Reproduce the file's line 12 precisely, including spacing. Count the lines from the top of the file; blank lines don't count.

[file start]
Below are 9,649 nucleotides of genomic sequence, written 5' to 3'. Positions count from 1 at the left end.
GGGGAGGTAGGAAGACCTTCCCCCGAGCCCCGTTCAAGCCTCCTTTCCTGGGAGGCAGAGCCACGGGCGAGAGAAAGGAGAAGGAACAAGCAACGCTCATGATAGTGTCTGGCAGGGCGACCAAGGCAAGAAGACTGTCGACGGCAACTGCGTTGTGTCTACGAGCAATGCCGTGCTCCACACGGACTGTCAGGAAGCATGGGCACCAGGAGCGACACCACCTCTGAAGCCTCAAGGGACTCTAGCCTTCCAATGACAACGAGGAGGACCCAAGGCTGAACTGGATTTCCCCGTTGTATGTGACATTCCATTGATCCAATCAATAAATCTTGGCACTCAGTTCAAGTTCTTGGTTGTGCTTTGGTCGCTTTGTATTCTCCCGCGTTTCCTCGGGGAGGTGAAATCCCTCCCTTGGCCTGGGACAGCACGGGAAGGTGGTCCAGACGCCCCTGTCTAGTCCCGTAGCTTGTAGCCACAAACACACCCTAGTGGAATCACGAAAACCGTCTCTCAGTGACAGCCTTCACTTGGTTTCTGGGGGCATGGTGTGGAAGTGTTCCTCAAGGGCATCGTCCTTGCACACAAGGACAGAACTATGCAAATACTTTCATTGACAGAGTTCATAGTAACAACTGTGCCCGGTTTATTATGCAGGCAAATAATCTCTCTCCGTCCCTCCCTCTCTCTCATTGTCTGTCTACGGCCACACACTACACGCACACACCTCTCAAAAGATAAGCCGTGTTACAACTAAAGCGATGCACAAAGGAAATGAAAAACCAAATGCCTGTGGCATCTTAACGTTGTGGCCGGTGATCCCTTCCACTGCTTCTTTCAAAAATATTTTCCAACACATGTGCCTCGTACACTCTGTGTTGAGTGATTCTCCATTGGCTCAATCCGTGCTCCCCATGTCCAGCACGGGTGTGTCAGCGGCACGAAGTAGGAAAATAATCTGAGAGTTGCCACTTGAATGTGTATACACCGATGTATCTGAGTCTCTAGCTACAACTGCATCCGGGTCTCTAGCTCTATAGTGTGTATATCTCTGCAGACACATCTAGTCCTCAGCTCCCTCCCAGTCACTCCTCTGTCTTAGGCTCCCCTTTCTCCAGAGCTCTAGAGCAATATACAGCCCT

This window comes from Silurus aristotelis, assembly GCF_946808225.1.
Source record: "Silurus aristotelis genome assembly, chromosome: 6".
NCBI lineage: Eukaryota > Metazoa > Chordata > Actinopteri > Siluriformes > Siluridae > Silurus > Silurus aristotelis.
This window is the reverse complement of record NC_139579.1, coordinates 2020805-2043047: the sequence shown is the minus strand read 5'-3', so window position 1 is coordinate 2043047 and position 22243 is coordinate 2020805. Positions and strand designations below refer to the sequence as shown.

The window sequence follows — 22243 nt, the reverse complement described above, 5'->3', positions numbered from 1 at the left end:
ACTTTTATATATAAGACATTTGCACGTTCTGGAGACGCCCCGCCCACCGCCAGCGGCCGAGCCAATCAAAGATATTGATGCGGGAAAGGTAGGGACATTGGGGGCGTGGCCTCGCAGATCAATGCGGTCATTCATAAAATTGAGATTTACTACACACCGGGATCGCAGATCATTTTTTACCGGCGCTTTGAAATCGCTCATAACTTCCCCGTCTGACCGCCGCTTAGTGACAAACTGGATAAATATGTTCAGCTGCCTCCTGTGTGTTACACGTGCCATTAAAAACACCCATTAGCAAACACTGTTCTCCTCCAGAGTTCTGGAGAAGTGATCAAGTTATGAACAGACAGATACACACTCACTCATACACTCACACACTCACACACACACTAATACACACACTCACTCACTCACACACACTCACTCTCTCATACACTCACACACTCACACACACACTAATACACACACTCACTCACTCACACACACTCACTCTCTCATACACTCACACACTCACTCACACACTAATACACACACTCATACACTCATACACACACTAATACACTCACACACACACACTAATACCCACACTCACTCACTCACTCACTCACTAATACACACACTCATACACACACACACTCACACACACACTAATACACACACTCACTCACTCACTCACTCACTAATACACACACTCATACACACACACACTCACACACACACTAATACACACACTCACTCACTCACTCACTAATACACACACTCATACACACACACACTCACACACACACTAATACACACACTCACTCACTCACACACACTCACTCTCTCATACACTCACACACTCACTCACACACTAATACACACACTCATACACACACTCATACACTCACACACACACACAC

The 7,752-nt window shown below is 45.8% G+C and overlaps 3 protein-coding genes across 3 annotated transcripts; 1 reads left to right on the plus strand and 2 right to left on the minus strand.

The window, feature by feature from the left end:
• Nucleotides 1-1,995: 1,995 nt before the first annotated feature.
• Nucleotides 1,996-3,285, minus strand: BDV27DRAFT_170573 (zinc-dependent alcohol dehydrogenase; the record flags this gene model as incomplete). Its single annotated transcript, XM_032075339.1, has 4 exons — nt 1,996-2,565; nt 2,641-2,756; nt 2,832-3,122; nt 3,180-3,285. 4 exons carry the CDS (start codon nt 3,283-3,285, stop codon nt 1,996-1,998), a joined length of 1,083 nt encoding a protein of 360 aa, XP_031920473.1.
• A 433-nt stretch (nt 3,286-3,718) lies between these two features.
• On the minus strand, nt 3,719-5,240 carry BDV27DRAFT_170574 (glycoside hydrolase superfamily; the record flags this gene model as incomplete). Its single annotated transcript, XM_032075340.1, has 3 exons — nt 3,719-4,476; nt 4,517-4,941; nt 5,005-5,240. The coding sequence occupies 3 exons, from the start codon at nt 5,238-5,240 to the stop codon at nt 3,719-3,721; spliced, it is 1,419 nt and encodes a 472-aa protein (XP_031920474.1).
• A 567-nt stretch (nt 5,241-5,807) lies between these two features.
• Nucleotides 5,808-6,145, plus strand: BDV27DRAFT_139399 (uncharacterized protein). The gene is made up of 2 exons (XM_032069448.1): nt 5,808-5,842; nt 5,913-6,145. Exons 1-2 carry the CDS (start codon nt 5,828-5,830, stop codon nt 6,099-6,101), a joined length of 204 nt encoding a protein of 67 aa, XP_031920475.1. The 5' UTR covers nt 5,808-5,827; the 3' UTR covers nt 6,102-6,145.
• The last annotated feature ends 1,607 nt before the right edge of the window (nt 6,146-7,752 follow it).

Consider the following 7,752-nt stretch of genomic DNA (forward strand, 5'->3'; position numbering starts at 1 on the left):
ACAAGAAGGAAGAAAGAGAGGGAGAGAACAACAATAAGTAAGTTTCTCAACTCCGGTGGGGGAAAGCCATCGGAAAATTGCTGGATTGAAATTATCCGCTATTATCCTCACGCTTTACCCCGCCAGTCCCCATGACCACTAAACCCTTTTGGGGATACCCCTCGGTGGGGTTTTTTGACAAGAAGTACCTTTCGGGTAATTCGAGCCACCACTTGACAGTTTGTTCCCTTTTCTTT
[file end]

• Nucleotides 1,996-3,285, minus strand: BDV27DRAFT_170573 (zinc-dependent alcohol dehydrogenase; the record flags this gene model as incomplete). Its single annotated transcript, XM_032075339.1, has 4 exons — nt 1,996-2,565; nt 2,641-2,756; nt 2,832-3,122; nt 3,180-3,285. 4 exons carry the CDS (start codon nt 3,283-3,285, stop codon nt 1,996-1,998), a joined length of 1,083 nt encoding a protein of 360 aa, XP_031920473.1.